The phase field paradigm, in combination with a suitable variational structure, has opened a path for using Griffith's energy balance to predict the fracture of solids. These so-called phase field fracture methods have gained significant popularity over the past decade, and are now part of commercial finite element packages and engineering fitness-for-service assessments. Crack paths can be predicted, in arbitrary geometries and dimensions, based on a global energy minimisation - without the need for adhoc criteria. In this work, we review the fundamentals of phase field fracture methods and examine their capabilities in delivering predictions in agreement with the classical fracture mechanics theory pioneered by Griffith. The two most widely used phase field fracture models are implemented in the context of the finite element method, and several paradigmatic boundary value problems are addressed to gain insight into their predictive abilities across all cracking stages; both the initiation of growth and stable crack propagation are investigated. In addition, we examine the effectiveness of phase field models with an internal material length scale in capturing size effects and the transition flaw size concept. Our results show that phase field fracture methods satisfactorily approximate classical fracture mechanics predictions and can also reconcile stress and toughness criteria for fracture. The accuracy of the approximation is however dependent on modelling and constitutive choices; we provide a rationale for these differences and identify suitable approaches for delivering phase field fracture predictions that are in good agreement with well-established fracture mechanics paradigms.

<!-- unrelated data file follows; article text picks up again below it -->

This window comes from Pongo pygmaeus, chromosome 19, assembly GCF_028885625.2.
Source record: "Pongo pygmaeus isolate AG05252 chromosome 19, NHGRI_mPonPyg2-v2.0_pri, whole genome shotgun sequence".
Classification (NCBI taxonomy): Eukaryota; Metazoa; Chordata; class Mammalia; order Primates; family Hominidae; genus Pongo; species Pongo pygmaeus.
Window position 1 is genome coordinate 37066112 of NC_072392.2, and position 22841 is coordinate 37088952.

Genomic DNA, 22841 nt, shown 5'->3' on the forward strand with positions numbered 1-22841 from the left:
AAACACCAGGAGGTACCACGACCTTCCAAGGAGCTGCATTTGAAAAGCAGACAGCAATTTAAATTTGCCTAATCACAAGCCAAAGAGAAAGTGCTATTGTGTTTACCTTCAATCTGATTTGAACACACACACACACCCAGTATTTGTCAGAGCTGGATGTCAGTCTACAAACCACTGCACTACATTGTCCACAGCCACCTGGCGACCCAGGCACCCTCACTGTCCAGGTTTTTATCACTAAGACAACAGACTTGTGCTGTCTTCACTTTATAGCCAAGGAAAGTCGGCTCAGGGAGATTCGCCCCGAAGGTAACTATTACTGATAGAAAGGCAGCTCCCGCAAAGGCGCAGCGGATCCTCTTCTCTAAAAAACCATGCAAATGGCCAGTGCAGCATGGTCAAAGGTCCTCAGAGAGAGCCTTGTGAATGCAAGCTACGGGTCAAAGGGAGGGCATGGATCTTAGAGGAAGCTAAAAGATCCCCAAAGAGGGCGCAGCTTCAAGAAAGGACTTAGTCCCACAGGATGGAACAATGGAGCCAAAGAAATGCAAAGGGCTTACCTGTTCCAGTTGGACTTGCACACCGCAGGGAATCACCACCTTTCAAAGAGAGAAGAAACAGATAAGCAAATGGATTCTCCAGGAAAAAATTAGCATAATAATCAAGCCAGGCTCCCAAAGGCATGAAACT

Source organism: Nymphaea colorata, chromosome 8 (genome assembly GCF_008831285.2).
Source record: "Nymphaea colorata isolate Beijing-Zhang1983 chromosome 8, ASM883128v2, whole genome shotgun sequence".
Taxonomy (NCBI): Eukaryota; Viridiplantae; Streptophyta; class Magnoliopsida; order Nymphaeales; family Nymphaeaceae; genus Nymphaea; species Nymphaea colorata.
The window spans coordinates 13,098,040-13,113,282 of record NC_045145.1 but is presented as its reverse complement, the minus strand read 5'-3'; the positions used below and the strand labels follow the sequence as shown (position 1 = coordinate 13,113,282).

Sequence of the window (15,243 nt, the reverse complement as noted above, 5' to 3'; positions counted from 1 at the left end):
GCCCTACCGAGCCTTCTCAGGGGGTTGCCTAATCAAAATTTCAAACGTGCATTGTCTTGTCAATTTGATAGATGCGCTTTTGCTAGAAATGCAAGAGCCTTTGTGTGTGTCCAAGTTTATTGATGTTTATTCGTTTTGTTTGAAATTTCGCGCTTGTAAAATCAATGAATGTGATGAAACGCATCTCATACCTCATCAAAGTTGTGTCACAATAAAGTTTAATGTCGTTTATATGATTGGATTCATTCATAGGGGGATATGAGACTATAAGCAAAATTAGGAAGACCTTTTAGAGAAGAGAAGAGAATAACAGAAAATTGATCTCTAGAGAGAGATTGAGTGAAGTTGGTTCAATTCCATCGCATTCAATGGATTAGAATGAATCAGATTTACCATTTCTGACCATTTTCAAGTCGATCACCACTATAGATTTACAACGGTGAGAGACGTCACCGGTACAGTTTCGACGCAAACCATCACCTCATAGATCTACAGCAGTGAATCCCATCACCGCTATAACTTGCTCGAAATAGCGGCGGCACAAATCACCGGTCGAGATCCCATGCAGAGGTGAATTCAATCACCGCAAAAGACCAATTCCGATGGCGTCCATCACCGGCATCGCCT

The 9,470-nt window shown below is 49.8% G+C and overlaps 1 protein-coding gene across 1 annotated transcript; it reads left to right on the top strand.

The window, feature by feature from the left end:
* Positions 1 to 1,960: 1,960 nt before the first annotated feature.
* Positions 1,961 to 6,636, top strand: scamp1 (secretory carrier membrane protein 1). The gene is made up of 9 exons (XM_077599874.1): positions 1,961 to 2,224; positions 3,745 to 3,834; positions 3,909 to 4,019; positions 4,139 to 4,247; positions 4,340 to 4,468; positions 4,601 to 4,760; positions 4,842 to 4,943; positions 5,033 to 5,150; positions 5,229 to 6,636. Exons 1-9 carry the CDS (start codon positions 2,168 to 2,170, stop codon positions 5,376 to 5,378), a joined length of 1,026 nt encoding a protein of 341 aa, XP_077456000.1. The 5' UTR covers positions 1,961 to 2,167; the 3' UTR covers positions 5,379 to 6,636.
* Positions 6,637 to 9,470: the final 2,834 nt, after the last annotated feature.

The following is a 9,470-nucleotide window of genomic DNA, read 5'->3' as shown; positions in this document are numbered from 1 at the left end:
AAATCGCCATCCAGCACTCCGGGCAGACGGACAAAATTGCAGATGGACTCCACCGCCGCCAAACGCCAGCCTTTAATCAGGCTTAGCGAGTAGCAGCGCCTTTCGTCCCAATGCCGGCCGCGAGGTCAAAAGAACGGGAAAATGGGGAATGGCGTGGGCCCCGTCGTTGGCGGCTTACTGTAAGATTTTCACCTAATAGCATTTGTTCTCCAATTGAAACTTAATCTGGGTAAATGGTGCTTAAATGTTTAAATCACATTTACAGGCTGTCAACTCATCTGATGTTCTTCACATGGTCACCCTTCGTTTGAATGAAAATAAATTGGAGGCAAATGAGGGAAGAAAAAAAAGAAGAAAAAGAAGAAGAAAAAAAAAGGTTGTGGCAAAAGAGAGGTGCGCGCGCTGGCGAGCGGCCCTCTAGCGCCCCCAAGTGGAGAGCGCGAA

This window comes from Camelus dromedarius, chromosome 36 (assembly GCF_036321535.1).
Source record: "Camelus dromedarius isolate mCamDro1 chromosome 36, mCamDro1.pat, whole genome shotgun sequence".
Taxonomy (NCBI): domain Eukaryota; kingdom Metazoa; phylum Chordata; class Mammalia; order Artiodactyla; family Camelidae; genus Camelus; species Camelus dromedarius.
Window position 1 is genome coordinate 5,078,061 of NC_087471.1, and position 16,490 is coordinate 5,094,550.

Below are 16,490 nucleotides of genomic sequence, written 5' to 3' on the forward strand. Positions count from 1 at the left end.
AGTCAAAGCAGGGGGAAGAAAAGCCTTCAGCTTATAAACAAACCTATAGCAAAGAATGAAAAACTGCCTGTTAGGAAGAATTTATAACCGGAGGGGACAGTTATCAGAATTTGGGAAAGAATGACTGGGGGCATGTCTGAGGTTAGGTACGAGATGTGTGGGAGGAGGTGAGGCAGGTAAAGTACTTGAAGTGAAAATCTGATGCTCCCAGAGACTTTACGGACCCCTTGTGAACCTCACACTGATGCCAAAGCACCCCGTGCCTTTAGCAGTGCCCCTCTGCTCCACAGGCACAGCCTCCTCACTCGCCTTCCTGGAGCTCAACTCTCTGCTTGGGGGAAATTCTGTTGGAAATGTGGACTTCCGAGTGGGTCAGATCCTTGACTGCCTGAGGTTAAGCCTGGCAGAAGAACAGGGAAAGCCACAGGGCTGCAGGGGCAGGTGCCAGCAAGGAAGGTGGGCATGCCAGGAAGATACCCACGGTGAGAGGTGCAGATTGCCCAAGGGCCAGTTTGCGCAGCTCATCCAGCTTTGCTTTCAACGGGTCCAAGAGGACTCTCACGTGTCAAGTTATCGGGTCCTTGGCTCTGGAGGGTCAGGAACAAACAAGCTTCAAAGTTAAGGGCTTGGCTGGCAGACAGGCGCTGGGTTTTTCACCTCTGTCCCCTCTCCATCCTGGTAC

|Journal||Philosophical Transactions of the Royal Society A: Mathematical, Physical and Engineering Sciences|
|Number of pages||22|
|Publication status||Published - 2021|
- Phase field fracture
- Fracture mechanics
- Finite element analysis